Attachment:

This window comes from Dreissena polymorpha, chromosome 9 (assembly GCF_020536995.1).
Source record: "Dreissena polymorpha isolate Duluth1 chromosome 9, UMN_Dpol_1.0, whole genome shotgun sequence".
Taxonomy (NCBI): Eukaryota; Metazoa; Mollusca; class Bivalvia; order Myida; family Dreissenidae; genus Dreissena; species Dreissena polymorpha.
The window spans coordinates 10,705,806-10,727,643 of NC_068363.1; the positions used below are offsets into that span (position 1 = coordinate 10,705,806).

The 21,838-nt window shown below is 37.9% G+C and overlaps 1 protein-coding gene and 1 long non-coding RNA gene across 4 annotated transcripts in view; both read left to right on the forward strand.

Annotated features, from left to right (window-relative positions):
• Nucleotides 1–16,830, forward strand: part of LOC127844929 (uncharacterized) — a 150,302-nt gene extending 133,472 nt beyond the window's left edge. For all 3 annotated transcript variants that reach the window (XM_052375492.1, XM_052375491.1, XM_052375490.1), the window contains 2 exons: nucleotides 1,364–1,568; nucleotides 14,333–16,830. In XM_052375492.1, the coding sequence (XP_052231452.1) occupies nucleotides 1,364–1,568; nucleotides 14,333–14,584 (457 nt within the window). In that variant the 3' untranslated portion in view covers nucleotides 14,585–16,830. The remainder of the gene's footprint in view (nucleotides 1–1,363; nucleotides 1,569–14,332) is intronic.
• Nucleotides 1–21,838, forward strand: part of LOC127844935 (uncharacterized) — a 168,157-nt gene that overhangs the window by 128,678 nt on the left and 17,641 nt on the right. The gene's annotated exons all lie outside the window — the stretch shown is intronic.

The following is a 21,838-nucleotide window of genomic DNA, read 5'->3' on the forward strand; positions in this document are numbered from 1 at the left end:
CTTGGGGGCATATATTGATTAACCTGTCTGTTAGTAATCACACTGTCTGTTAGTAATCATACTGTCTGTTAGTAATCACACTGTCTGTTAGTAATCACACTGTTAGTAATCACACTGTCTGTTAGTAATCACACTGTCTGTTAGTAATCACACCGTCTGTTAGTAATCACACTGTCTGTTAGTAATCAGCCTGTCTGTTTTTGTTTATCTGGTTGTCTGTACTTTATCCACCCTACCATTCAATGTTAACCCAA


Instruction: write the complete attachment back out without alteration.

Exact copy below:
This window comes from Dreissena polymorpha, chromosome 9 (assembly GCF_020536995.1).
Source record: "Dreissena polymorpha isolate Duluth1 chromosome 9, UMN_Dpol_1.0, whole genome shotgun sequence".
Taxonomy (NCBI): Eukaryota; Metazoa; Mollusca; class Bivalvia; order Myida; family Dreissenidae; genus Dreissena; species Dreissena polymorpha.
The window spans coordinates 10,705,806-10,727,643 of NC_068363.1; the positions used below are offsets into that span (position 1 = coordinate 10,705,806).

The 21,838-nt window shown below is 37.9% G+C and overlaps 1 protein-coding gene and 1 long non-coding RNA gene across 4 annotated transcripts in view; both read left to right on the forward strand.

Annotated features, from left to right (window-relative positions):
• Nucleotides 1–16,830, forward strand: part of LOC127844929 (uncharacterized) — a 150,302-nt gene extending 133,472 nt beyond the window's left edge. For all 3 annotated transcript variants that reach the window (XM_052375492.1, XM_052375491.1, XM_052375490.1), the window contains 2 exons: nucleotides 1,364–1,568; nucleotides 14,333–16,830. In XM_052375492.1, the coding sequence (XP_052231452.1) occupies nucleotides 1,364–1,568; nucleotides 14,333–14,584 (457 nt within the window). In that variant the 3' untranslated portion in view covers nucleotides 14,585–16,830. The remainder of the gene's footprint in view (nucleotides 1–1,363; nucleotides 1,569–14,332) is intronic.
• Nucleotides 1–21,838, forward strand: part of LOC127844935 (uncharacterized) — a 168,157-nt gene that overhangs the window by 128,678 nt on the left and 17,641 nt on the right. The gene's annotated exons all lie outside the window — the stretch shown is intronic.

The following is a 21,838-nucleotide window of genomic DNA, read 5'->3' on the forward strand; positions in this document are numbered from 1 at the left end:
CTTGGGGGCATATATTGATTAACCTGTCTGTTAGTAATCACACTGTCTGTTAGTAATCATACTGTCTGTTAGTAATCACACTGTCTGTTAGTAATCACACTGTTAGTAATCACACTGTCTGTTAGTAATCACACTGTCTGTTAGTAATCACACCGTCTGTTAGTAATCACACTGTCTGTTAGTAATCAGCCTGTCTGTTTTTGTTTATCTGGTTGTCTGTACTTTATCCACCCTACCATTCAATGTTAACCCAA